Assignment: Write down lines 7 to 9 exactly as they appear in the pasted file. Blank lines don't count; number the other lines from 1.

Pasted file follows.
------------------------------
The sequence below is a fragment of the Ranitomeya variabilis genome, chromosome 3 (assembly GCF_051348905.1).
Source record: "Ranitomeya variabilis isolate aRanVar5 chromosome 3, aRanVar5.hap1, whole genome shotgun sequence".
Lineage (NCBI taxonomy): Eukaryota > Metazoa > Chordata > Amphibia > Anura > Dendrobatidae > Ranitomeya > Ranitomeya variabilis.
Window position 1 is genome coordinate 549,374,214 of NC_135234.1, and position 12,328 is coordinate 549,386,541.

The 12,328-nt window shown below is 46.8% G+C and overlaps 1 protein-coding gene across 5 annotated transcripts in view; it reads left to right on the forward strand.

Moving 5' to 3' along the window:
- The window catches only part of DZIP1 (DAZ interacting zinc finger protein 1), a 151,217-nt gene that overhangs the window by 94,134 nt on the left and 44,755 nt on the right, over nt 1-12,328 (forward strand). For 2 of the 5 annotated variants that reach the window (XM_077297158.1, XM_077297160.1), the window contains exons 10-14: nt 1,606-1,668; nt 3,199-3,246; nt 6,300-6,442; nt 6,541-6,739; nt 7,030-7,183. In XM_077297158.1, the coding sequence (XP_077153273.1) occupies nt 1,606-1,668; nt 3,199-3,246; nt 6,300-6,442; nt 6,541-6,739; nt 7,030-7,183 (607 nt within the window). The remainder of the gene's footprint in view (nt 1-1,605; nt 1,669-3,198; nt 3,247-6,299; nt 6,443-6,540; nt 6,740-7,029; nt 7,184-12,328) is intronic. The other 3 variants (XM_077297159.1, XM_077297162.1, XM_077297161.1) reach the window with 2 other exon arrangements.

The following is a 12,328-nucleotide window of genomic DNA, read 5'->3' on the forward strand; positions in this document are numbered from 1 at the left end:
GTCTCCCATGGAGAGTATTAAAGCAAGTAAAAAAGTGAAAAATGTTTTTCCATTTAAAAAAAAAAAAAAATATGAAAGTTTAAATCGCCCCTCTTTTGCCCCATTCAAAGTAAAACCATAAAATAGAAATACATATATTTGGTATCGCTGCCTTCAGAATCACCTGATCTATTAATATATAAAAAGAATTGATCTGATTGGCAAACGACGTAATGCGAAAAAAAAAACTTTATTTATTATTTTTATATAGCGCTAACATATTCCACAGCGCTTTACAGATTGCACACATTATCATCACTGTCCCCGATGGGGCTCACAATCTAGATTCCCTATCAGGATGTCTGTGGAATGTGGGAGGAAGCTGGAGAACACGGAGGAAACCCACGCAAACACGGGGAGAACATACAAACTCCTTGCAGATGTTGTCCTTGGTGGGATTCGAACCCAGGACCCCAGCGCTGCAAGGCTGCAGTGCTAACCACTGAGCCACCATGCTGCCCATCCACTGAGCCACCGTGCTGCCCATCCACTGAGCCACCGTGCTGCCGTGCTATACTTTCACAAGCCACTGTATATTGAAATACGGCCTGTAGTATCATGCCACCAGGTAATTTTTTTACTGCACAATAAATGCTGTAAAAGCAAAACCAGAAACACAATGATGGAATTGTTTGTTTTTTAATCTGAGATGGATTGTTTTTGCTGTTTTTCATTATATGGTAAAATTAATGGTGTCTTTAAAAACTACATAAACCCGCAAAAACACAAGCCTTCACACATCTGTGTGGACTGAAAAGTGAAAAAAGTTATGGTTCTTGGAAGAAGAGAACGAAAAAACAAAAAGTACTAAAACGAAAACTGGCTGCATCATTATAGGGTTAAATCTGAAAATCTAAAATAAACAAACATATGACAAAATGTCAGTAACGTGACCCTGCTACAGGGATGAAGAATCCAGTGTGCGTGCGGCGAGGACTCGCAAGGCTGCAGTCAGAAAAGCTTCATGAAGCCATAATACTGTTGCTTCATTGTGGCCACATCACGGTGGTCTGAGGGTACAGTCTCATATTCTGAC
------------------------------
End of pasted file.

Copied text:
- The window catches only part of DZIP1 (DAZ interacting zinc finger protein 1), a 151,217-nt gene that overhangs the window by 94,134 nt on the left and 44,755 nt on the right, over nt 1-12,328 (forward strand). For 2 of the 5 annotated variants that reach the window (XM_077297158.1, XM_077297160.1), the window contains exons 10-14: nt 1,606-1,668; nt 3,199-3,246; nt 6,300-6,442; nt 6,541-6,739; nt 7,030-7,183. In XM_077297158.1, the coding sequence (XP_077153273.1) occupies nt 1,606-1,668; nt 3,199-3,246; nt 6,300-6,442; nt 6,541-6,739; nt 7,030-7,183 (607 nt within the window). The remainder of the gene's footprint in view (nt 1-1,605; nt 1,669-3,198; nt 3,247-6,299; nt 6,443-6,540; nt 6,740-7,029; nt 7,184-12,328) is intronic. The other 3 variants (XM_077297159.1, XM_077297162.1, XM_077297161.1) reach the window with 2 other exon arrangements.

The following is a 12,328-nucleotide window of genomic DNA, read 5'->3' on the forward strand; positions in this document are numbered from 1 at the left end:
GTCTCCCATGGAGAGTATTAAAGCAAGTAAAAAAGTGAAAAATGTTTTTCCATTTAAAAAAAAAAAAAAATATGAAAGTTTAAATCGCCCCTCTTTTGCCCCATTCAAAGTAAAACCATAAAATAGAAATACATATATTTGGTATCGCTGCCTTCAGAATCACCTGATCTATTAATATATAAAAAGAATTGATCTGATTGGCAAACGACGTAATGCGAAAAAAAAAACTTTATTTATTATTTTTATATAGCGCTAACATATTCCACAGCGCTTTACAGATTGCACACATTATCATCACTGTCCCCGATGGGGCTCACAATCTAGATTCCCTATCAGGATGTCTGTGGAATGTGGGAGGAAGCTGGAGAACACGGAGGAAACCCACGCAAACACGGGGAGAACATACAAACTCCTTGCAGATGTTGTCCTTGGTGGGATTCGAACCCAGGACCCCAGCGCTGCAAGGCTGCAGTGCTAACCACTGAGCCACCATGCTGCCCATCCACTGAGCCACCGTGCTGCCCATCCACTGAGCCACCGTGCTGCCGTGCTATACTTTCACAAGCCACTGTATATTGAAATACGGCCTGTAGTATCATGCCACCAGGTAATTTTTTTACTGCACAATAAATGCTGTAAAAGCAAAACCAGAAACACAATGATGGAATTGTTTGTTTTTTAATCTGAGATGGATTGTTTTTGCTGTTTTTCATTATATGGTAAAATTAATGGTGTCTTTAAAAACTACATAAACCCGCAAAAACACAAGCCTTCACACATCTGTGTGGACTGAAAAGTGAAAAAAGTTATGGTTCTTGGAAGAAGAGAACGAAAAAACAAAAAGTACTAAAACGAAAACTGGCTGCATCATTATAGGGTTAAATCTGAAAATCTAAAATAAACAAACATATGACAAAATGTCAGTAACGTGACCCTGCTACAGGGATGAAGAATCCAGTGTGCGTGCGGCGAGGACTCGCAAGGCTGCAGTCAGAAAAGCTTCATGAAGCCATAATACTGTTGCTTCATTGTGGCCACATCACGGTGGTCTGAGGGTACAGTCTCATATTCTGAC